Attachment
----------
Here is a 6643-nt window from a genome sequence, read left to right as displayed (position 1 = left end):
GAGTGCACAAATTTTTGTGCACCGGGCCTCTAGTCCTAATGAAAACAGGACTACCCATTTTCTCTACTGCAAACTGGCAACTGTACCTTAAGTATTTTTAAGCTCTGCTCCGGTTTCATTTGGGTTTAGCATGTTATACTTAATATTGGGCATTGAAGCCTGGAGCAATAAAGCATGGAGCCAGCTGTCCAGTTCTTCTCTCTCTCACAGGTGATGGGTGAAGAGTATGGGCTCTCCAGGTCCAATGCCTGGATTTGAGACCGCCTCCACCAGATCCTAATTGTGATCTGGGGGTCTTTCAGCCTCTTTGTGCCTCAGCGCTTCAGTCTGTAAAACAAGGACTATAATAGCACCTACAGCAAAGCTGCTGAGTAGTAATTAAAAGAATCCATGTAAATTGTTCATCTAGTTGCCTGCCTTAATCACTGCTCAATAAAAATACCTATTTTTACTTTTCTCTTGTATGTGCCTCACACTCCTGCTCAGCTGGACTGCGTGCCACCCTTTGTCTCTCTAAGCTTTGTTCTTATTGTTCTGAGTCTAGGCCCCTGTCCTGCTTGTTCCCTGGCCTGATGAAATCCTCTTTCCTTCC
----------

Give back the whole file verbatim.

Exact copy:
Here is a 6643-nt window from a genome sequence, read left to right as displayed (position 1 = left end):
GAGTGCACAAATTTTTGTGCACCGGGCCTCTAGTCCTAATGAAAACAGGACTACCCATTTTCTCTACTGCAAACTGGCAACTGTACCTTAAGTATTTTTAAGCTCTGCTCCGGTTTCATTTGGGTTTAGCATGTTATACTTAATATTGGGCATTGAAGCCTGGAGCAATAAAGCATGGAGCCAGCTGTCCAGTTCTTCTCTCTCTCACAGGTGATGGGTGAAGAGTATGGGCTCTCCAGGTCCAATGCCTGGATTTGAGACCGCCTCCACCAGATCCTAATTGTGATCTGGGGGTCTTTCAGCCTCTTTGTGCCTCAGCGCTTCAGTCTGTAAAACAAGGACTATAATAGCACCTACAGCAAAGCTGCTGAGTAGTAATTAAAAGAATCCATGTAAATTGTTCATCTAGTTGCCTGCCTTAATCACTGCTCAATAAAAATACCTATTTTTACTTTTCTCTTGTATGTGCCTCACACTCCTGCTCAGCTGGACTGCGTGCCACCCTTTGTCTCTCTAAGCTTTGTTCTTATTGTTCTGAGTCTAGGCCCCTGTCCTGCTTGTTCCCTGGCCTGATGAAATCCTCTTTCCTTCC